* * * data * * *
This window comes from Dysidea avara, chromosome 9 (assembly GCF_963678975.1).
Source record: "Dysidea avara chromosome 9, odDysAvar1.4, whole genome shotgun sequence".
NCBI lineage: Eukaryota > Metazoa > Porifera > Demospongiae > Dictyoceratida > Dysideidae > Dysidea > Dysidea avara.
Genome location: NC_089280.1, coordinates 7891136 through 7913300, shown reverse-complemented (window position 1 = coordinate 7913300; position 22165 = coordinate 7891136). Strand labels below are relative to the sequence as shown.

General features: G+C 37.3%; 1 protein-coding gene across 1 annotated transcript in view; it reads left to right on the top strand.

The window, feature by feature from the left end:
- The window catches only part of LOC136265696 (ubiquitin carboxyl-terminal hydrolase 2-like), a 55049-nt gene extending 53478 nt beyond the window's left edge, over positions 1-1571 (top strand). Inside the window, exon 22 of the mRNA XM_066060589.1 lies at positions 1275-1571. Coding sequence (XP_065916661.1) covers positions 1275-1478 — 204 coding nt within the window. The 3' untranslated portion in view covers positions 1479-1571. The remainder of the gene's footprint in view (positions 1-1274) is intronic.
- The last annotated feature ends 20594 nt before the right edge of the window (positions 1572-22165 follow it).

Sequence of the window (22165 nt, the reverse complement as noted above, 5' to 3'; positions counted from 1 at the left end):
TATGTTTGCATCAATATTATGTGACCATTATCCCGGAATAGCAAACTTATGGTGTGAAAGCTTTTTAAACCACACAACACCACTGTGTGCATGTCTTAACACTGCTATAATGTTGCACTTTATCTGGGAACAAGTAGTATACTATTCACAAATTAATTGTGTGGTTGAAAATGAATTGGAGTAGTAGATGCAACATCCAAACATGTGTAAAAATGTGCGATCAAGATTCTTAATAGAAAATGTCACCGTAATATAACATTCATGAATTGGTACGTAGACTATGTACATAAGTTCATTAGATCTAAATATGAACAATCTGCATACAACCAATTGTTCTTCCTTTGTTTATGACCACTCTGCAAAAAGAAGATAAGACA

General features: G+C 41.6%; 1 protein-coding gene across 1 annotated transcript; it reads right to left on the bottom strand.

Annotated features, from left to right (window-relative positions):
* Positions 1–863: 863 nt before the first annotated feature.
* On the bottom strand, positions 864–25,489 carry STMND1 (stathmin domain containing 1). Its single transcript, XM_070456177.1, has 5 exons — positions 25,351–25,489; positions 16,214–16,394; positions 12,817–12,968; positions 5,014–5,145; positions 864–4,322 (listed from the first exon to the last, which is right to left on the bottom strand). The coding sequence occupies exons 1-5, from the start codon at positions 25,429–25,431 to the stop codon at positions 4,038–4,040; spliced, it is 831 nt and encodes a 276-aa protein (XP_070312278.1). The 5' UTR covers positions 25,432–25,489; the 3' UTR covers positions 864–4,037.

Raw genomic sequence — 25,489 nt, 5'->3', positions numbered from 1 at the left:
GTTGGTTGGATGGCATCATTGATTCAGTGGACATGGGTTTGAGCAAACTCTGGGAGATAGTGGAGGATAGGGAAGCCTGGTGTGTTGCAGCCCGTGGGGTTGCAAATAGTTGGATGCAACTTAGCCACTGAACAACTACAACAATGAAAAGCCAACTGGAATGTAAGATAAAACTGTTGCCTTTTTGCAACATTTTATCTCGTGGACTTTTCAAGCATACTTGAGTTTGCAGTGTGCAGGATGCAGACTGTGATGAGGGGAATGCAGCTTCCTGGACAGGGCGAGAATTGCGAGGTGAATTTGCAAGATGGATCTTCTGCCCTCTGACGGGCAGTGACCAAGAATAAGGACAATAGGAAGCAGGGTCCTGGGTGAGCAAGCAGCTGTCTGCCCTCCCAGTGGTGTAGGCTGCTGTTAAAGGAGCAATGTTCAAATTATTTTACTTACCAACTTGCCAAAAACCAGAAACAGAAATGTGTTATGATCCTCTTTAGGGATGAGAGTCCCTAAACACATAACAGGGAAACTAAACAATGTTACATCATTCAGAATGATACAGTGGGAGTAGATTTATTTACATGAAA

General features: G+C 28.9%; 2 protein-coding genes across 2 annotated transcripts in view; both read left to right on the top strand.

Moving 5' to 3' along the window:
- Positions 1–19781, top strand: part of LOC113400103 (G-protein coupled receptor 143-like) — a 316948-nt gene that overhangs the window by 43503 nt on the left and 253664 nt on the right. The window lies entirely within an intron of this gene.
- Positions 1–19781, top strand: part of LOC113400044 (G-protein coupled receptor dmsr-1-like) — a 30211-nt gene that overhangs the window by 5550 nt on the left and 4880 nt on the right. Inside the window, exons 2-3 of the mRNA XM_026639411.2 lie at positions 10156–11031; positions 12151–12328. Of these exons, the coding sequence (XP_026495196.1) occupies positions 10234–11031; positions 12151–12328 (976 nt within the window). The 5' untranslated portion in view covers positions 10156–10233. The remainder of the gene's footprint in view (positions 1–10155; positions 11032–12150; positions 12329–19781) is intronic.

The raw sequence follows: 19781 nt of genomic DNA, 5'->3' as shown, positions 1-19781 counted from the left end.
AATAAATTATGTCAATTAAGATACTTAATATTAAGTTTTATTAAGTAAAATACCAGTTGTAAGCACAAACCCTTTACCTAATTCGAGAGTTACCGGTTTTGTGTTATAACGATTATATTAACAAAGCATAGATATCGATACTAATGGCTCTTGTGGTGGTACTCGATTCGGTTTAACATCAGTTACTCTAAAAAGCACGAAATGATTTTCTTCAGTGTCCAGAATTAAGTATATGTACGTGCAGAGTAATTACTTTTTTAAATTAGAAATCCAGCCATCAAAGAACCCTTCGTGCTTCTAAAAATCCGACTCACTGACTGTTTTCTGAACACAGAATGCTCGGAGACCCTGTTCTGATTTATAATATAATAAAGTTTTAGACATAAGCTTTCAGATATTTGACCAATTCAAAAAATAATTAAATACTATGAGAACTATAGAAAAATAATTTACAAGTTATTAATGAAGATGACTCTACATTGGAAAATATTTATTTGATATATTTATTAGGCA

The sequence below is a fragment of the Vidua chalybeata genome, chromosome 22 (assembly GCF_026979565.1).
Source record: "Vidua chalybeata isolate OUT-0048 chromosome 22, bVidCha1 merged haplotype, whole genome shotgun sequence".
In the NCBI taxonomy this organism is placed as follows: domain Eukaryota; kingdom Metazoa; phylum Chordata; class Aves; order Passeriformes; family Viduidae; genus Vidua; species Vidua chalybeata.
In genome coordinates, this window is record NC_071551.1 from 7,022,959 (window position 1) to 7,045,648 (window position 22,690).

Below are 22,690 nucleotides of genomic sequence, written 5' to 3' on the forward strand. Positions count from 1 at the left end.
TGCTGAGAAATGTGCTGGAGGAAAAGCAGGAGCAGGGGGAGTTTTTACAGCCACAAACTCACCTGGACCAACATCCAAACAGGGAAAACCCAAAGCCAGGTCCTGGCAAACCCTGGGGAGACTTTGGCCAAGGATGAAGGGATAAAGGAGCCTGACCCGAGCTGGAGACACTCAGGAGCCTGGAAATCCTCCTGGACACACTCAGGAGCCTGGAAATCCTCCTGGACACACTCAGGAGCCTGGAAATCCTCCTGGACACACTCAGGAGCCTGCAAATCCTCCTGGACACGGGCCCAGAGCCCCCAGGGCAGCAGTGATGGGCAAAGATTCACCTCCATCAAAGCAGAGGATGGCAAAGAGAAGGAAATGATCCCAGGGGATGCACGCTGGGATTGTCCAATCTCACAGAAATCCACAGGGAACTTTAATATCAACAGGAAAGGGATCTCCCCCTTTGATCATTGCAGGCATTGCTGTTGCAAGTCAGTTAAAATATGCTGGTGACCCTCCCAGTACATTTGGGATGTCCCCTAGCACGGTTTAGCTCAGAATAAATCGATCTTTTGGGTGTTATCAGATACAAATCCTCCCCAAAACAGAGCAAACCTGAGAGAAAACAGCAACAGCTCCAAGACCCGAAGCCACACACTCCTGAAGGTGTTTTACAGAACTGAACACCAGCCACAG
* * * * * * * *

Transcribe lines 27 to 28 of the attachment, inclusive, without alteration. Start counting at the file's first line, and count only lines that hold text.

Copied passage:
Below are 22,690 nucleotides of genomic sequence, written 5' to 3' on the forward strand. Positions count from 1 at the left end.
TGCTGAGAAATGTGCTGGAGGAAAAGCAGGAGCAGGGGGAGTTTTTACAGCCACAAACTCACCTGGACCAACATCCAAACAGGGAAAACCCAAAGCCAGGTCCTGGCAAACCCTGGGGAGACTTTGGCCAAGGATGAAGGGATAAAGGAGCCTGACCCGAGCTGGAGACACTCAGGAGCCTGGAAATCCTCCTGGACACACTCAGGAGCCTGGAAATCCTCCTGGACACACTCAGGAGCCTGGAAATCCTCCTGGACACACTCAGGAGCCTGCAAATCCTCCTGGACACGGGCCCAGAGCCCCCAGGGCAGCAGTGATGGGCAAAGATTCACCTCCATCAAAGCAGAGGATGGCAAAGAGAAGGAAATGATCCCAGGGGATGCACGCTGGGATTGTCCAATCTCACAGAAATCCACAGGGAACTTTAATATCAACAGGAAAGGGATCTCCCCCTTTGATCATTGCAGGCATTGCTGTTGCAAGTCAGTTAAAATATGCTGGTGACCCTCCCAGTACATTTGGGATGTCCCCTAGCACGGTTTAGCTCAGAATAAATCGATCTTTTGGGTGTTATCAGATACAAATCCTCCCCAAAACAGAGCAAACCTGAGAGAAAACAGCAACAGCTCCAAGACCCGAAGCCACACACTCCTGAAGGTGTTTTACAGAACTGAACACCAGCCACAG